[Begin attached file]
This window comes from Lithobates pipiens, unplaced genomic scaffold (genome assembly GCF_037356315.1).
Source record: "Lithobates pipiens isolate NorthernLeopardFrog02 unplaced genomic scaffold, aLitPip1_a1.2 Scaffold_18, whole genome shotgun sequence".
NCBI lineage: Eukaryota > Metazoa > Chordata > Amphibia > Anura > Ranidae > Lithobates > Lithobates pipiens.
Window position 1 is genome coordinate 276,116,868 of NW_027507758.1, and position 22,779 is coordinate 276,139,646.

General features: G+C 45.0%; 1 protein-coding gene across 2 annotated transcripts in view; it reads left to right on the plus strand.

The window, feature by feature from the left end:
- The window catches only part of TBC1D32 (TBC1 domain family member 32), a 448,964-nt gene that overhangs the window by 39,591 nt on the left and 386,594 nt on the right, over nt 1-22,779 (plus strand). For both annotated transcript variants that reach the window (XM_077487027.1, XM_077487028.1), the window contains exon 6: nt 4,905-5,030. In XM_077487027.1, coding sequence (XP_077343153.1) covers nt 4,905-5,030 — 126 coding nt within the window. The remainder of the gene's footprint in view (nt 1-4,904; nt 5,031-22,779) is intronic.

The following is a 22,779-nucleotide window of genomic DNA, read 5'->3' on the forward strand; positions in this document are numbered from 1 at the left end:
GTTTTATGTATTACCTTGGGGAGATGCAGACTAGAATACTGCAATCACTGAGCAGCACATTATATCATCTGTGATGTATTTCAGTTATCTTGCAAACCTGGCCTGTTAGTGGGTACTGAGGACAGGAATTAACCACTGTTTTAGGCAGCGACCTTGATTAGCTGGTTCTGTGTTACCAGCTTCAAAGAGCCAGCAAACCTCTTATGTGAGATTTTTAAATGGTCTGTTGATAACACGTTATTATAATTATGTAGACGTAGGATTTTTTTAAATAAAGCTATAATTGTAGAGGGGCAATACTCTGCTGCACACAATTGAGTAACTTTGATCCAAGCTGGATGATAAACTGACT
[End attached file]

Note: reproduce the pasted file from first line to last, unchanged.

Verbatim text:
This window comes from Lithobates pipiens, unplaced genomic scaffold (genome assembly GCF_037356315.1).
Source record: "Lithobates pipiens isolate NorthernLeopardFrog02 unplaced genomic scaffold, aLitPip1_a1.2 Scaffold_18, whole genome shotgun sequence".
NCBI lineage: Eukaryota > Metazoa > Chordata > Amphibia > Anura > Ranidae > Lithobates > Lithobates pipiens.
Window position 1 is genome coordinate 276,116,868 of NW_027507758.1, and position 22,779 is coordinate 276,139,646.

General features: G+C 45.0%; 1 protein-coding gene across 2 annotated transcripts in view; it reads left to right on the plus strand.

The window, feature by feature from the left end:
- The window catches only part of TBC1D32 (TBC1 domain family member 32), a 448,964-nt gene that overhangs the window by 39,591 nt on the left and 386,594 nt on the right, over nt 1-22,779 (plus strand). For both annotated transcript variants that reach the window (XM_077487027.1, XM_077487028.1), the window contains exon 6: nt 4,905-5,030. In XM_077487027.1, coding sequence (XP_077343153.1) covers nt 4,905-5,030 — 126 coding nt within the window. The remainder of the gene's footprint in view (nt 1-4,904; nt 5,031-22,779) is intronic.

The following is a 22,779-nucleotide window of genomic DNA, read 5'->3' on the forward strand; positions in this document are numbered from 1 at the left end:
GTTTTATGTATTACCTTGGGGAGATGCAGACTAGAATACTGCAATCACTGAGCAGCACATTATATCATCTGTGATGTATTTCAGTTATCTTGCAAACCTGGCCTGTTAGTGGGTACTGAGGACAGGAATTAACCACTGTTTTAGGCAGCGACCTTGATTAGCTGGTTCTGTGTTACCAGCTTCAAAGAGCCAGCAAACCTCTTATGTGAGATTTTTAAATGGTCTGTTGATAACACGTTATTATAATTATGTAGACGTAGGATTTTTTTAAATAAAGCTATAATTGTAGAGGGGCAATACTCTGCTGCACACAATTGAGTAACTTTGATCCAAGCTGGATGATAAACTGACT